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Search Results 0 to 49 of about 11,812 (some duplicates have been removed)
? >> no, i don't. i want you to go away. >> let's welcome our guest.o hos gather around her to tell ghost stories. i am here with remi spencer. and he is so bright commissioner gordon uses him to summon batman. he is reason magazine's editor-in-chief matt welch. in iowa he is considered a tooth pick. it is my repulsive sidekick, bill schulz. and if the nfl was a lottery winning i would blow him on a do lore yen. a block, the lede, that's the first story. >> that it is, graphic element. that it is. her first time was saw bliem. they made a campaign ad for obama, the president, aimed at young female voters. she is the creator and star of hbo's "girls" which i watch now and again. who just signed a book deal for about $3.5 million. let's roll the tape as i reach for my outrage glasses. >> your first time shouldn't be with just anybody. you want to do it with a great guy. it should be with a guy with beautiful -- somebody who really cares about and understands women. a guy who cares whether you get health insurance and specifically whether you get birth control. the consequences are huge. you
immediately? >> no, they really don't. they are really nice about it. you're the only one who has ever done that. >> that's why this is "meet the press." >> i'm grateful people don't come up and say, do the guy. it's like walking down the street, play freebird. which i'm prepared to do by the way. >> let me ask stephen -- ♪ if i leave here tomorrow how about you? go ahead. please. >> let me ask stephen colbert the character -- >> hold on. hello, i'm stephen colbert. yes, please. >> give me your sense, who has the edge in this race? >> romney obviously. did you see him the other night? that guy is on fire. he is on a rocket ride at this point. >> what is the real stephen think? >> what. >> what does the real stephen think? >> i'm not your puppet to dance on your string david gregory. the real stephen is pleased that mitt romney got his [ bleep ] in a pile because i model conservative punditry, if he doesn't -- if he's not someone i can follow, i'm lost. i have to say up until wednesday night, i thought i don't know what i'm going to do for the next month. >> because why? >> because he was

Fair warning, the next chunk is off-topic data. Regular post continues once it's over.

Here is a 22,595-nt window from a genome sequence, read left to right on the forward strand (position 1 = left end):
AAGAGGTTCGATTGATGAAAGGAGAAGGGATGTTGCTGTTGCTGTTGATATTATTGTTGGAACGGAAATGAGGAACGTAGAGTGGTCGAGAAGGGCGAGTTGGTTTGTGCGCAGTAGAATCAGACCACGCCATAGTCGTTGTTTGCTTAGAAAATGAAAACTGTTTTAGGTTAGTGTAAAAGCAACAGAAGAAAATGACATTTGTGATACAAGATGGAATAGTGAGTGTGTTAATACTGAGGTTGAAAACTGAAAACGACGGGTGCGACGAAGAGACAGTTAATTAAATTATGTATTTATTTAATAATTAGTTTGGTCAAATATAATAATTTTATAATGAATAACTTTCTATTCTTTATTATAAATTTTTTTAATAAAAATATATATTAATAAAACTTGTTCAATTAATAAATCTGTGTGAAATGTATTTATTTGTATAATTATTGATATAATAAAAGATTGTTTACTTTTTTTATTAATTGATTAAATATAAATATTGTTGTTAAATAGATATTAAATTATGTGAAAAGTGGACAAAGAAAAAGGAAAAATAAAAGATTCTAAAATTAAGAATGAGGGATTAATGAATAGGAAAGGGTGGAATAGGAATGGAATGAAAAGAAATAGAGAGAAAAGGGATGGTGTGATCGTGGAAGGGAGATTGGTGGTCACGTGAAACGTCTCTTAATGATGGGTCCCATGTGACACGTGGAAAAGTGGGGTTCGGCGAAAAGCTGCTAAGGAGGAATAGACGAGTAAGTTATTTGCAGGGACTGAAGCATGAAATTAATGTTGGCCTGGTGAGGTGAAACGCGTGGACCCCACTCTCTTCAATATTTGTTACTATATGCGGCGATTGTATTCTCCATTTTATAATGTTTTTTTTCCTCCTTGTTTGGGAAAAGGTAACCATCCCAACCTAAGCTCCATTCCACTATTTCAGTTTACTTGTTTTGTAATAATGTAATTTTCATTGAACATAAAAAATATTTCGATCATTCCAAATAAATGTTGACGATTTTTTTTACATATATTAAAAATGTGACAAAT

people form and that's when they help out. >> this is the home work. you don't have to write it down it's in the manual. simple things for your home. hazardous conditions in our house. there is a course evaluation in the back of the book. i'm rob [laughter]. >> okay. let's get into the program today is utility control and fire hazard material. we will teaching how to turn your utility's off and what hazardous materials to look for. >> the first thing is natural gas. what do you know about natural gas? flammable. it goes, boom. it's important to shut this off. we use it for cooking, eating and hot water. there were 40,000 people that called pg and e about their gas. that means they call turned off their gas? did they need to do that? when do you have to? when there is a problem. how long did you think it takes pg and e to get out and turn it back on? 45,000 people. days weeks, may be a month. who has seen this in the streets. a lot of muck is in there is it's full of dirt and weeds you turn it to the right to tighten it and left to loosen it. your home work you have to look